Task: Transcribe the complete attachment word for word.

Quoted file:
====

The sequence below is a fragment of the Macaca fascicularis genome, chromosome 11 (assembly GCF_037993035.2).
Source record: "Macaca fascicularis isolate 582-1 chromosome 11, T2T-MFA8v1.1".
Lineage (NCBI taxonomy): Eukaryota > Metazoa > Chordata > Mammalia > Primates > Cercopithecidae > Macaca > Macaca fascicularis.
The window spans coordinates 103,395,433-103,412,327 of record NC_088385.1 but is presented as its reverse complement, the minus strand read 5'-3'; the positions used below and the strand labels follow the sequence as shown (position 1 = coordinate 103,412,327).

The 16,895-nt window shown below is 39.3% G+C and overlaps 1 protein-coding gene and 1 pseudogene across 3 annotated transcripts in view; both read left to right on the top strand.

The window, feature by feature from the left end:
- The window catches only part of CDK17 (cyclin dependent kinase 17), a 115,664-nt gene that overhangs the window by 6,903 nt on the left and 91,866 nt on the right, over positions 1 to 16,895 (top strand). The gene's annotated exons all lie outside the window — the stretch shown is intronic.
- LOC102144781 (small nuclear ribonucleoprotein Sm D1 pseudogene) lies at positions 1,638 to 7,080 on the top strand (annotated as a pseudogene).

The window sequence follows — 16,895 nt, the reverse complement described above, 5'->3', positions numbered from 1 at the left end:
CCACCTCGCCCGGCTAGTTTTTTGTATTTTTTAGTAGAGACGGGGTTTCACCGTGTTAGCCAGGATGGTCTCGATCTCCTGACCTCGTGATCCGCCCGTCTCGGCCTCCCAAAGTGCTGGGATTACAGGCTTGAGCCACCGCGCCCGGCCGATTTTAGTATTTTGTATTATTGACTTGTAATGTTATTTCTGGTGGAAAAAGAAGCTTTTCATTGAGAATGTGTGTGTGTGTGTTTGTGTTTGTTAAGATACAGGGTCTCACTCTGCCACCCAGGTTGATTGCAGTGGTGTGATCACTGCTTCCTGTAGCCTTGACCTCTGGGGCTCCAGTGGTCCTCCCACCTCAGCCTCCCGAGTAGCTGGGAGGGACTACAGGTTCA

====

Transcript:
The sequence below is a fragment of the Macaca fascicularis genome, chromosome 11 (assembly GCF_037993035.2).
Source record: "Macaca fascicularis isolate 582-1 chromosome 11, T2T-MFA8v1.1".
Lineage (NCBI taxonomy): Eukaryota > Metazoa > Chordata > Mammalia > Primates > Cercopithecidae > Macaca > Macaca fascicularis.
The window spans coordinates 103,395,433-103,412,327 of record NC_088385.1 but is presented as its reverse complement, the minus strand read 5'-3'; the positions used below and the strand labels follow the sequence as shown (position 1 = coordinate 103,412,327).

The 16,895-nt window shown below is 39.3% G+C and overlaps 1 protein-coding gene and 1 pseudogene across 3 annotated transcripts in view; both read left to right on the top strand.

The window, feature by feature from the left end:
- The window catches only part of CDK17 (cyclin dependent kinase 17), a 115,664-nt gene that overhangs the window by 6,903 nt on the left and 91,866 nt on the right, over positions 1 to 16,895 (top strand). The gene's annotated exons all lie outside the window — the stretch shown is intronic.
- LOC102144781 (small nuclear ribonucleoprotein Sm D1 pseudogene) lies at positions 1,638 to 7,080 on the top strand (annotated as a pseudogene).

The window sequence follows — 16,895 nt, the reverse complement described above, 5'->3', positions numbered from 1 at the left end:
CCACCTCGCCCGGCTAGTTTTTTGTATTTTTTAGTAGAGACGGGGTTTCACCGTGTTAGCCAGGATGGTCTCGATCTCCTGACCTCGTGATCCGCCCGTCTCGGCCTCCCAAAGTGCTGGGATTACAGGCTTGAGCCACCGCGCCCGGCCGATTTTAGTATTTTGTATTATTGACTTGTAATGTTATTTCTGGTGGAAAAAGAAGCTTTTCATTGAGAATGTGTGTGTGTGTGTTTGTGTTTGTTAAGATACAGGGTCTCACTCTGCCACCCAGGTTGATTGCAGTGGTGTGATCACTGCTTCCTGTAGCCTTGACCTCTGGGGCTCCAGTGGTCCTCCCACCTCAGCCTCCCGAGTAGCTGGGAGGGACTACAGGTTCA